Sustainable Tourism: An opportunity to re-define tourism industry
di DR AMIT SHARMA
Sustainable tourism is all about optimising the available resources in the tourism ecosystem where the entire value chain (from clients to vendors) falls within the boundaries of the framework to fulfil SDG’s. Like all other forms of tourism, here also the result to be the happy and satisfied customers who opt for Sustainable mode of holidays. However, the noble difference is,” the components of value chain involved in this stratum”. At each step, the intent is to give back to society, nature, the local economy, and other fragile components. Broadly speaking, sustainable tourism is an intersectoral approach where “varied consumer behaviour” creates “varied consumer demands” and these demands gets fulfilled by “synchronised and harmonised backend resources” to build up a “customer-friendly, experiential yet resource responsible holidays”.
Various reports have shown the “ changed consumer behaviour”, especially in COVID 19 period. Health & Wellness holidays, Slow tourism, transformational vacations, Yoga & Ayurveda have taken the front seat. The definition of luxury holidays is not always to be the expensive holidays but the luxury of the utilisation of resources within the desired limits”, and here the concept of Sustainable tourism fits all the way. Trends are in favour of sustainable tourism, hence here lies to huge opportunity to involve various “not so active” social components into the bigger frame of holiday curation. Intangible aspects like local art and culture, local cuisine, local traditions need a culmination now. Across the globe, efforts are on to have this sort of integration. Recent initiatives taken by UNESCO about” intangible heritage” is a wise step in the right direction. Community-based tourism needs to be integrated with destination management. This will get the desired commercial results and hence economic viability.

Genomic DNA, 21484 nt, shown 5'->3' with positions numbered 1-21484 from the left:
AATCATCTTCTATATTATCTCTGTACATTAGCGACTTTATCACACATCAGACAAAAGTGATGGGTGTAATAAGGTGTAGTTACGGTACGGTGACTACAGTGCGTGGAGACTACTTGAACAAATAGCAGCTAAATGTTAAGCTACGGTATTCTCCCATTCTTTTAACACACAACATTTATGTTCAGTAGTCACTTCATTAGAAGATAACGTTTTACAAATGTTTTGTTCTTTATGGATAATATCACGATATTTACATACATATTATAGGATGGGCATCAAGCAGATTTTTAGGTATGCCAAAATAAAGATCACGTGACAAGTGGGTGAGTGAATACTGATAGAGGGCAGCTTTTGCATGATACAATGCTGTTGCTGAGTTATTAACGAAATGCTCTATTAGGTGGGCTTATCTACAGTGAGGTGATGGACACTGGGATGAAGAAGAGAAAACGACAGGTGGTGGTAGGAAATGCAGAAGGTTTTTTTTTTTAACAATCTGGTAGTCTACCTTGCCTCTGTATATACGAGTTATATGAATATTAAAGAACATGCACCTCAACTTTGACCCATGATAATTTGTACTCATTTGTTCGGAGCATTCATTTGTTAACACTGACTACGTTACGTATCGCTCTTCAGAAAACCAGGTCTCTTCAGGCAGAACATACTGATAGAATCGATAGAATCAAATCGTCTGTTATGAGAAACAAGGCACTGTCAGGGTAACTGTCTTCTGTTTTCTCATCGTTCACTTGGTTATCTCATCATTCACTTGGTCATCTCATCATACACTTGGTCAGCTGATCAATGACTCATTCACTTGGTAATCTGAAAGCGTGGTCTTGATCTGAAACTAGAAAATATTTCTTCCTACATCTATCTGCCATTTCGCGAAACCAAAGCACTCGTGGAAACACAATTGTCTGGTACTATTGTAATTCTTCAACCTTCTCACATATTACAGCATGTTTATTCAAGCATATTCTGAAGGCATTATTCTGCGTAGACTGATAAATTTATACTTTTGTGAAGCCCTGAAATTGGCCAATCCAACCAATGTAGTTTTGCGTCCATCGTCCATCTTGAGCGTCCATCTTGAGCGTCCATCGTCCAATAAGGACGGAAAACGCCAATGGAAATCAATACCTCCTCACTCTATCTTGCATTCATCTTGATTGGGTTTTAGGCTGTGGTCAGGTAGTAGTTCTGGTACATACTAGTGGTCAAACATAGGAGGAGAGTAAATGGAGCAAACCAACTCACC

While approx. 70% of the holiday package cost goes for accommodation, employing more local staff in the hotels/lodges creates a multiplier effect on the local economy and society. The hotel’s management may take the responsibility of free education of the children of local employees in rural areas. Another positive effect of this effort could be the “reverse migration of labour”. Presently people from rural clad across the world moves to cities in the search of jobs. Historically, Tourism contributes 8-10% of the world’s GDP, it shows the kind of potential lies for social upliftment. Once there is a flow of money from tourists to the locals, the equilibrium of value proposition can be easily established. For the rest of 30% holiday components, ie the local transportation, guides, ancillary services, entry fee etc can be channelised in the right direction.
Another aspect of sustainable tourism is related to the “natural resources” involved in tourist destinations. Managing effective carbon footprints is the “Task” for destination management companies. The quantification is not easy, nor “zero-carbon holidays” can be implemented easily. The “minimalistic holidays approach” can be the way forward. Keeping the ceiling on “carry capacity” of the destination, “pricing capping” on accommodation options. strict SOP’s vendor policies etc could be a few measures that can be taken locally by the government.